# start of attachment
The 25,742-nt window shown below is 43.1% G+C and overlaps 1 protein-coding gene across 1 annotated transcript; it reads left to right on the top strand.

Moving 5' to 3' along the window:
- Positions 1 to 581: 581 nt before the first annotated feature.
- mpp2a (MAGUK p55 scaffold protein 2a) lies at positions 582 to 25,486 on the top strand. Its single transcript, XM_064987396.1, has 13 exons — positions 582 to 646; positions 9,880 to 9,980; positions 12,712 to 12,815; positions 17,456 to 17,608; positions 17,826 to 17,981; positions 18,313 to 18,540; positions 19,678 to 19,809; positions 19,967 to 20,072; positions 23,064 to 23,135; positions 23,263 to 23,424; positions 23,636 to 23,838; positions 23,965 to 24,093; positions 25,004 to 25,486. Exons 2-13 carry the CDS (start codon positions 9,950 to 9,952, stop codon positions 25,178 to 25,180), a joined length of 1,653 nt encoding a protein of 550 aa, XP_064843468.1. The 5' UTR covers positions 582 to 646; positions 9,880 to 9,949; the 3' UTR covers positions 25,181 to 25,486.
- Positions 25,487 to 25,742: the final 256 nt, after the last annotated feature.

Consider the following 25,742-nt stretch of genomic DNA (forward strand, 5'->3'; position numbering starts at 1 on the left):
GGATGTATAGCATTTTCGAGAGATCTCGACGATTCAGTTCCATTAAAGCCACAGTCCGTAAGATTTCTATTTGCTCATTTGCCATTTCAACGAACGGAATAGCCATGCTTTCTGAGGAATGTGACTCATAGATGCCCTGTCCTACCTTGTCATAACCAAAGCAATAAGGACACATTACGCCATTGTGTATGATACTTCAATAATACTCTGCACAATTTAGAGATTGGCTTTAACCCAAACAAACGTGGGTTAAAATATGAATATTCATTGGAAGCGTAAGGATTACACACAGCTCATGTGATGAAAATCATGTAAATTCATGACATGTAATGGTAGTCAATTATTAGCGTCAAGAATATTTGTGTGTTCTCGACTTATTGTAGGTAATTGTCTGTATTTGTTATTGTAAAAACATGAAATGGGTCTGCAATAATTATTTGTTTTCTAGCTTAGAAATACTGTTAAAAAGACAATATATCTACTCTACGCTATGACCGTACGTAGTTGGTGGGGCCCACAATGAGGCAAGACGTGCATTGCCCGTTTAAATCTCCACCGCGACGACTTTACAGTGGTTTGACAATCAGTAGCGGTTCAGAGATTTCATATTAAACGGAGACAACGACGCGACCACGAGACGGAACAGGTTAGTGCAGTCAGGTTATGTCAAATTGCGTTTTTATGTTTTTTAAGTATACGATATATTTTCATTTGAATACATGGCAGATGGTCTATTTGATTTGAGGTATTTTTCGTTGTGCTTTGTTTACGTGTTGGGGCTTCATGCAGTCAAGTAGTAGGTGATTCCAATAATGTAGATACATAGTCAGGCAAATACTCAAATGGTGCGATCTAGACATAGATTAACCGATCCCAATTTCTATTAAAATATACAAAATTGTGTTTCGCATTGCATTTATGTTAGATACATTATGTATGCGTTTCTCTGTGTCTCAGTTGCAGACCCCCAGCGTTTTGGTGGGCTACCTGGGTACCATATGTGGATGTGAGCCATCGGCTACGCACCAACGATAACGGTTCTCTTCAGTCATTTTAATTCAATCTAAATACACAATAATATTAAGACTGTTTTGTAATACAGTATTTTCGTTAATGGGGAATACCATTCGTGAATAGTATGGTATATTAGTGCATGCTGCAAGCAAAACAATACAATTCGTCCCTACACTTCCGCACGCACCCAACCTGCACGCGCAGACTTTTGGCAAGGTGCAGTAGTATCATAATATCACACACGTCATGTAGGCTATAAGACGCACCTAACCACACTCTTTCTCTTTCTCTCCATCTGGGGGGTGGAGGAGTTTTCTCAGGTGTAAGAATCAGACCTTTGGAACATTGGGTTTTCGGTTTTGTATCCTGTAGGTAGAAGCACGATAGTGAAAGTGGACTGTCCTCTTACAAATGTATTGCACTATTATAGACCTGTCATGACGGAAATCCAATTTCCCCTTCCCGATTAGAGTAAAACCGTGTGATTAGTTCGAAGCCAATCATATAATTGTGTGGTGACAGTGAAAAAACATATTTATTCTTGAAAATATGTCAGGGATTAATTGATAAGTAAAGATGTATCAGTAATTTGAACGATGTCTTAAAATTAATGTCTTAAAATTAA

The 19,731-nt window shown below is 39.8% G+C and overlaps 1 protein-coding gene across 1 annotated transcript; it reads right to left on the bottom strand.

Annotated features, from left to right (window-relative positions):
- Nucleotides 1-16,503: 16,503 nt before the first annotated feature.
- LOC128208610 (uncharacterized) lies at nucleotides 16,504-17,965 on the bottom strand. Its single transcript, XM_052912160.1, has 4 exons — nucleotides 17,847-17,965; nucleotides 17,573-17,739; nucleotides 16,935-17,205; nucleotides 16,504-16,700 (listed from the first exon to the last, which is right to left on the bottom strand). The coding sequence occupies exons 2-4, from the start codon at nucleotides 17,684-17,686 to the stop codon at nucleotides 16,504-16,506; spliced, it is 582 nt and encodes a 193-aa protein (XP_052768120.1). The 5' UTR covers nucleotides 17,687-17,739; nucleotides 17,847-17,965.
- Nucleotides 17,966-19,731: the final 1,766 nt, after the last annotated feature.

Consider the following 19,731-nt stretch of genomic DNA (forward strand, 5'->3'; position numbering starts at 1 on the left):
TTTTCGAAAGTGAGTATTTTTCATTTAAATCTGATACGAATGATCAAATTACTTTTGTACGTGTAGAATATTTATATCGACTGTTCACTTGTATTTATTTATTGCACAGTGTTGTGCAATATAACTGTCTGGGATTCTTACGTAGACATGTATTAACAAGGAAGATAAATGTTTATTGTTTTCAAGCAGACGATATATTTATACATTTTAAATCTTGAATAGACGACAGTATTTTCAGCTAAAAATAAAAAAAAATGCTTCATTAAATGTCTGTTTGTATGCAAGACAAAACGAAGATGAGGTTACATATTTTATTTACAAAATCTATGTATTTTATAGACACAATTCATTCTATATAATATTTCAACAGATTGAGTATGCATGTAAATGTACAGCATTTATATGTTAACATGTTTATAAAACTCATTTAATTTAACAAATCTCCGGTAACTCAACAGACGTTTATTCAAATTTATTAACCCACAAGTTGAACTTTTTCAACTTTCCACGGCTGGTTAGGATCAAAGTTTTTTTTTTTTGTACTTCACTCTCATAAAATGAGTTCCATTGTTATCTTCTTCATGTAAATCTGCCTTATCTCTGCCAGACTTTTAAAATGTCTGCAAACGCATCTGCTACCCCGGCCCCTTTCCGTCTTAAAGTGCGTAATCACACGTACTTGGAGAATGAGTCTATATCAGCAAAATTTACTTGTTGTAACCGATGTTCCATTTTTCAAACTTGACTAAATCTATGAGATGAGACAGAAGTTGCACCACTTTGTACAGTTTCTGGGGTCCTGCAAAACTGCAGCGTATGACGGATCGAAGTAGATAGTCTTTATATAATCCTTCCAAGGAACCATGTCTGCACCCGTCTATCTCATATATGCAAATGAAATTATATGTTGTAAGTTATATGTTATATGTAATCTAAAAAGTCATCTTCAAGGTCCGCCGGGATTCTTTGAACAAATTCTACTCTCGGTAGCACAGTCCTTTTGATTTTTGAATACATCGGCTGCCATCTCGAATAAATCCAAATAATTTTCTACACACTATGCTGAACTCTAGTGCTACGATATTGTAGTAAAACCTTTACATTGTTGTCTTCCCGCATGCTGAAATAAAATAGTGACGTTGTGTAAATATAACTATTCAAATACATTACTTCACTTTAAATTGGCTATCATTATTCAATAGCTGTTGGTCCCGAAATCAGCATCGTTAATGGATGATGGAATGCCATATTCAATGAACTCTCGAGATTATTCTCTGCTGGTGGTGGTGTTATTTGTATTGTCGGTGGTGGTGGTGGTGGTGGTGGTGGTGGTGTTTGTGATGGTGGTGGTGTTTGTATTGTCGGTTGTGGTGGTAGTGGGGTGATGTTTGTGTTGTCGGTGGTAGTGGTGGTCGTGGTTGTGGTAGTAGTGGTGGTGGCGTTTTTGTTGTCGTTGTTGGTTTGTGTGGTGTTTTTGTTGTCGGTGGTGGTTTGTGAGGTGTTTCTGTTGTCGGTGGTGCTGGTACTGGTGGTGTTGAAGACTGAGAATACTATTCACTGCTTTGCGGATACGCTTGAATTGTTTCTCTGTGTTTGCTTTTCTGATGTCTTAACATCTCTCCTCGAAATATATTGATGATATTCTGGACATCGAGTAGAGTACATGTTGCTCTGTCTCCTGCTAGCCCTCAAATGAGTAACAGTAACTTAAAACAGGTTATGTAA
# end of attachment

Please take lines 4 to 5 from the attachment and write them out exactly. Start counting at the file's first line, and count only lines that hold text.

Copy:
- mpp2a (MAGUK p55 scaffold protein 2a) lies at positions 582 to 25,486 on the top strand. Its single transcript, XM_064987396.1, has 13 exons — positions 582 to 646; positions 9,880 to 9,980; positions 12,712 to 12,815; positions 17,456 to 17,608; positions 17,826 to 17,981; positions 18,313 to 18,540; positions 19,678 to 19,809; positions 19,967 to 20,072; positions 23,064 to 23,135; positions 23,263 to 23,424; positions 23,636 to 23,838; positions 23,965 to 24,093; positions 25,004 to 25,486. Exons 2-13 carry the CDS (start codon positions 9,950 to 9,952, stop codon positions 25,178 to 25,180), a joined length of 1,653 nt encoding a protein of 550 aa, XP_064843468.1. The 5' UTR covers positions 582 to 646; positions 9,880 to 9,949; the 3' UTR covers positions 25,181 to 25,486.
- Positions 25,487 to 25,742: the final 256 nt, after the last annotated feature.